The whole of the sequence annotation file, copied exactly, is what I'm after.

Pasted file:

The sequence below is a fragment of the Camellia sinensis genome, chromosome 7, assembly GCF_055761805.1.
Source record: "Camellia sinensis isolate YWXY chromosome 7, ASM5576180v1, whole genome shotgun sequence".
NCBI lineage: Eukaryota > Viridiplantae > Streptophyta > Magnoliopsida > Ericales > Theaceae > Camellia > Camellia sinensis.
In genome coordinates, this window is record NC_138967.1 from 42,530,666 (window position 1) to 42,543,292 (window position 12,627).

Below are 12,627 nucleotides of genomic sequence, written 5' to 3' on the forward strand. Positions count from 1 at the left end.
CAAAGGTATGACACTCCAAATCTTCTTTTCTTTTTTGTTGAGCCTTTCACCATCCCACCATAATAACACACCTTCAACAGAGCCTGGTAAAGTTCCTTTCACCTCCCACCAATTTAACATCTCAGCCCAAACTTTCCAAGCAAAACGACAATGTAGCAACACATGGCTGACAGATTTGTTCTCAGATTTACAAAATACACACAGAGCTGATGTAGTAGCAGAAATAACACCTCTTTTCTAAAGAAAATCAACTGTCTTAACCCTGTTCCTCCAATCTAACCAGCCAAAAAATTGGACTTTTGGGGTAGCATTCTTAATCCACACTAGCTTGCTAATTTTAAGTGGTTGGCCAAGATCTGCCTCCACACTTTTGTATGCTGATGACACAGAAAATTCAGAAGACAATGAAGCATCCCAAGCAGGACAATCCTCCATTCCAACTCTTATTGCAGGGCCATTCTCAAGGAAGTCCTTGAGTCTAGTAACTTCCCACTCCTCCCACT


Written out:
The sequence below is a fragment of the Camellia sinensis genome, chromosome 7, assembly GCF_055761805.1.
Source record: "Camellia sinensis isolate YWXY chromosome 7, ASM5576180v1, whole genome shotgun sequence".
NCBI lineage: Eukaryota > Viridiplantae > Streptophyta > Magnoliopsida > Ericales > Theaceae > Camellia > Camellia sinensis.
In genome coordinates, this window is record NC_138967.1 from 42,530,666 (window position 1) to 42,543,292 (window position 12,627).

Below are 12,627 nucleotides of genomic sequence, written 5' to 3' on the forward strand. Positions count from 1 at the left end.
CAAAGGTATGACACTCCAAATCTTCTTTTCTTTTTTGTTGAGCCTTTCACCATCCCACCATAATAACACACCTTCAACAGAGCCTGGTAAAGTTCCTTTCACCTCCCACCAATTTAACATCTCAGCCCAAACTTTCCAAGCAAAACGACAATGTAGCAACACATGGCTGACAGATTTGTTCTCAGATTTACAAAATACACACAGAGCTGATGTAGTAGCAGAAATAACACCTCTTTTCTAAAGAAAATCAACTGTCTTAACCCTGTTCCTCCAATCTAACCAGCCAAAAAATTGGACTTTTGGGGTAGCATTCTTAATCCACACTAGCTTGCTAATTTTAAGTGGTTGGCCAAGATCTGCCTCCACACTTTTGTATGCTGATGACACAGAAAATTCAGAAGACAATGAAGCATCCCAAGCAGGACAATCCTCCATTCCAACTCTTATTGCAGGGCCATTCTCAAGGAAGTCCTTGAGTCTAGTAACTTCCCACTCCTCCCACT